Although defendant lost his private practice income by reason of his disbarrment, he was able to maintain his employment with the trucking company in an administrative position, earning an annual income of $90,000. Because his income had diminished, defendant unilaterally reduced his support payments beginning February 1997. In April 1997, defendant filed a motion for modification of his support obligations claiming his disbarrment and its effects as changed circumstances. On May 30, 1997, the trial court denied defendant's motion. The order established arrearages as to both alimony and child support at $12,000, and granted other relief sought by plaintiff in a cross-motion. It also awarded plaintiff $2,500 in counsel fees. In June 1997, defendant filed a notice of appeal seeking review of the May 30 order.
Despite the denial of his motion for reduction, defendant continued to pay plaintiff less than the $5,500 combined monthly alimony and child support required by the judgment of divorce. As a result, in August 1997, plaintiff filed a motion seeking enforcement of the court's May 30, 1997 order and the terms of the judgment of divorce. Plaintiff also sought full payment of defendant's arrearages, incarceration of defendant if he continued to ignore the court's order, and other particular relief including counsel fees. In response, defendant filed a cross-motion opposing all the relief sought by plaintiff and seeking reconsideration of the May 30, 1997 order as well as other particular relief.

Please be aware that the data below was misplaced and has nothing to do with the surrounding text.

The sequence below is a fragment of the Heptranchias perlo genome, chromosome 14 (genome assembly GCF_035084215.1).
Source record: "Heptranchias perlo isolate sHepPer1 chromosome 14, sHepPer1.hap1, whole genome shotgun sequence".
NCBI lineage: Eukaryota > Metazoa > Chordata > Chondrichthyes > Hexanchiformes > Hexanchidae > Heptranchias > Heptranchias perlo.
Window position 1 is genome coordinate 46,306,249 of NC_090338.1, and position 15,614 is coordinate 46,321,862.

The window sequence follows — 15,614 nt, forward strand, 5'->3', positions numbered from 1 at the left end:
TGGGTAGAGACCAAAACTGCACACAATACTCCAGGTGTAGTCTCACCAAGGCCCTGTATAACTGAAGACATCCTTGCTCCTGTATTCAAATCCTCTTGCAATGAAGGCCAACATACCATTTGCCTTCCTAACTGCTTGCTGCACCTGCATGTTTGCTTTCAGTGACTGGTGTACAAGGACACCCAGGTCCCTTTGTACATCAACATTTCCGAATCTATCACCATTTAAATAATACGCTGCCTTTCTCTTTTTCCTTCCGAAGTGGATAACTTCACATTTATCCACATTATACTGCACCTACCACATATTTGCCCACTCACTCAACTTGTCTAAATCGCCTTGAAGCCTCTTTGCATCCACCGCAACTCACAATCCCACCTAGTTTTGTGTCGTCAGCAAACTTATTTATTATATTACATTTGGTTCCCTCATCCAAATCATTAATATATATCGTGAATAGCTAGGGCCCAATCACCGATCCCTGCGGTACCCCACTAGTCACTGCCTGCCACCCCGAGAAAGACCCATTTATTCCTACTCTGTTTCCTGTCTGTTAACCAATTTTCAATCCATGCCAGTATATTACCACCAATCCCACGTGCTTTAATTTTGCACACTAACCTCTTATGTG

On September 12, 1997, an order was entered denying plaintiff's application for defendant's incarceration pending an ability to pay hearing. Particular relief plaintiff had sought was denied as well. The order also, inter alia, denied defendant's motions for reconsideration, for a partial stay, and to supplement the record.
Based on the evidence adduced at the ability to pay hearing, which was limited to the effects of defendant's disbarrment upon his income and his earning capacity, the court found that defendant was "employed, making $90,000 a year. He is paying $3,050 plus college expenses and other necessary expenses." The judge concluded that while defendant was not entitled to a modification of the alimony and child support obligation, he did not, at that time, have the current ability to pay it fully and discharge his other financial obligations fixed in the May 30, 1997 order. Thus, the court determined that defendant was not a "resistive suitor" and that incarceration was therefore inappropriate. See Federbush v. Federbush, 5 N.J. Super. 107, 112 (App. Div. 1949) ("Incarceration . . . is part of equitable process to enforce judgment, but it is available only against a resistive suitor capable of meeting the judgment."); Sgambati v. Sgambati, 242 N.J. Super. 688, 694 (Ch. Div. 1990); Biddle v. Biddle, 150 N.J. Super. 185, 191 (Ch. Div. 1977; see also, Busch v. Busch, 91 N.J. Super. 281, 285 (Ch. Div. 1966). The resulting order, entered on October 21, 1997, provided that defendant would not be incarcerated as long as he continued to make monthly support payments of $1,375 in child support and $1,375 in alimony plus $300 per month towards arrears, which would perforce continue to accrue. At the conclusion of the trial court's ruling on the record, the following colloquy ensued:
MR. CUTLER [plaintiff's attorney]: Judge, that still leaves the issue, though, of how Your Honor plans to enforce the ...